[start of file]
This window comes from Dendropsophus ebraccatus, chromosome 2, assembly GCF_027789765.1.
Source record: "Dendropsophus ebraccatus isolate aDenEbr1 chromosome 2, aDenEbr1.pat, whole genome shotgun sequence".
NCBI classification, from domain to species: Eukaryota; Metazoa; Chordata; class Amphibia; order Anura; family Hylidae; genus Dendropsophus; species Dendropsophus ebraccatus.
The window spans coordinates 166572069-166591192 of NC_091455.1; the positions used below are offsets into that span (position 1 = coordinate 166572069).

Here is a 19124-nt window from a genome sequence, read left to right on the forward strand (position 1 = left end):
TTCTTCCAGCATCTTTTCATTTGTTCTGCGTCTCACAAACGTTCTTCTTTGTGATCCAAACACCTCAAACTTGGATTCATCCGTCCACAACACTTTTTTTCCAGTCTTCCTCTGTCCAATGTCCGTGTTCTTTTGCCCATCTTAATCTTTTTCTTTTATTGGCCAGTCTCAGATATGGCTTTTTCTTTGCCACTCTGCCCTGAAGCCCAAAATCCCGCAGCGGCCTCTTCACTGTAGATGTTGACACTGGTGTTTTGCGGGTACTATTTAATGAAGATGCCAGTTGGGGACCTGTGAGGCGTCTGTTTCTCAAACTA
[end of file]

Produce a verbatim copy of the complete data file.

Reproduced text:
This window comes from Dendropsophus ebraccatus, chromosome 2, assembly GCF_027789765.1.
Source record: "Dendropsophus ebraccatus isolate aDenEbr1 chromosome 2, aDenEbr1.pat, whole genome shotgun sequence".
NCBI classification, from domain to species: Eukaryota; Metazoa; Chordata; class Amphibia; order Anura; family Hylidae; genus Dendropsophus; species Dendropsophus ebraccatus.
The window spans coordinates 166572069-166591192 of NC_091455.1; the positions used below are offsets into that span (position 1 = coordinate 166572069).

Here is a 19124-nt window from a genome sequence, read left to right on the forward strand (position 1 = left end):
TTCTTCCAGCATCTTTTCATTTGTTCTGCGTCTCACAAACGTTCTTCTTTGTGATCCAAACACCTCAAACTTGGATTCATCCGTCCACAACACTTTTTTTCCAGTCTTCCTCTGTCCAATGTCCGTGTTCTTTTGCCCATCTTAATCTTTTTCTTTTATTGGCCAGTCTCAGATATGGCTTTTTCTTTGCCACTCTGCCCTGAAGCCCAAAATCCCGCAGCGGCCTCTTCACTGTAGATGTTGACACTGGTGTTTTGCGGGTACTATTTAATGAAGATGCCAGTTGGGGACCTGTGAGGCGTCTGTTTCTCAAACTA